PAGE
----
Recent reports have emerged of dead fish strewn along Fiji’s Coral Coast and come on the heels of observations in Vanuatu of hundreds of dead fish and invertebrates floating near Pango Village on Efate, at Emten Lagoon in Port Vila and Aneityum Island.
Fish kills can occur as a result of a number of factors, ranging from a release of toxic chemicals to low concentrations of dissolved oxygen in the water. For now, the Pacific Community (SPC) is reinforcing government warnings and urging people in affected areas to refrain from consuming the dead fish which may be harmful to human health.
While there is currently no local-level data from which to attribute a specific cause, satellite data from the National Oceanic and Atmospheric Administration (NOAA) indicate temperatures of the waters surrounding Fiji and Vanuatu have been hotter than average since late January 2016. “This information is deeply concerning as warm water holds less dissolved oxygen than cooler water and once the level of dissolved oxygen drops below a critical threshold, fish and invertebrates can effectively suffocate,” the Director of SPC’s Fisheries and Marine Aquaculture Division, Moses Amos, explained. “This is especially an issue in shallow water habitats which can rapidly heat up and lose dissolved oxygen, and at night-time, algae respire, removing oxygen from the surrounding water,” Mr Amos said.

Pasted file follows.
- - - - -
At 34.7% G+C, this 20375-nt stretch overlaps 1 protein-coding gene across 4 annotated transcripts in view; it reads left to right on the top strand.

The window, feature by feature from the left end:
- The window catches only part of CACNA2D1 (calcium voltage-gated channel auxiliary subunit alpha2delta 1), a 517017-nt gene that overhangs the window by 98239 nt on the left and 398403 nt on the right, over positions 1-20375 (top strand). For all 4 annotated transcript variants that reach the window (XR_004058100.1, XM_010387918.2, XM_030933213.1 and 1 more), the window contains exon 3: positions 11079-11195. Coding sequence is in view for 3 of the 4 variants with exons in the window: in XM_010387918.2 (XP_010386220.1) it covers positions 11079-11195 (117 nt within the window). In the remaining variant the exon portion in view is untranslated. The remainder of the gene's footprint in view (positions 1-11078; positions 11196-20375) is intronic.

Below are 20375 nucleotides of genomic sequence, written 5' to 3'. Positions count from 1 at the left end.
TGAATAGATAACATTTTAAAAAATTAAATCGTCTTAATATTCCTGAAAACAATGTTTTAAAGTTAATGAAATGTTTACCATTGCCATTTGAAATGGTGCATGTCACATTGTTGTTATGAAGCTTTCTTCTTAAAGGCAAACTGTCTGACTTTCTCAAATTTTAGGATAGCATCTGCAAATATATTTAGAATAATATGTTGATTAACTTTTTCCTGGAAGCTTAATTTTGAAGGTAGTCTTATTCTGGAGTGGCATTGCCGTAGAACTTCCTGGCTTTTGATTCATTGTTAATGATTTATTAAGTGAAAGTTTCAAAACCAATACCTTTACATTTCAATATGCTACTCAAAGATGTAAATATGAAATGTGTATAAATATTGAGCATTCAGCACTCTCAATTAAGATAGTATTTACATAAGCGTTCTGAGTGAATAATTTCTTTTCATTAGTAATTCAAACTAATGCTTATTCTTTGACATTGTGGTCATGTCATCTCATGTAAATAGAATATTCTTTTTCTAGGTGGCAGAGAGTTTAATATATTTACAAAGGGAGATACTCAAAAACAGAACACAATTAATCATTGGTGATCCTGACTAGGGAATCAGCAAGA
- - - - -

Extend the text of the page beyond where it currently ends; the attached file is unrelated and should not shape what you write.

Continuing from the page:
Fisheries scientists from SPC are in Fiji this week to work with the Ministry of Fisheries and Forests on developing a National Fisheries Policy and will also lend assistance with investigating the cause of the recent fish kill along the Coral Coast. Fish kills, such as those being observed in Fiji and Vanuatu, are not a new phenomenon. In 2011, a large fish kill occurred in the Marovo Lagoon, in the Western Province of Solomon Islands, with low dissolved oxygen resulting from a die-off of a harmful algae bloom the likely cause. Read more.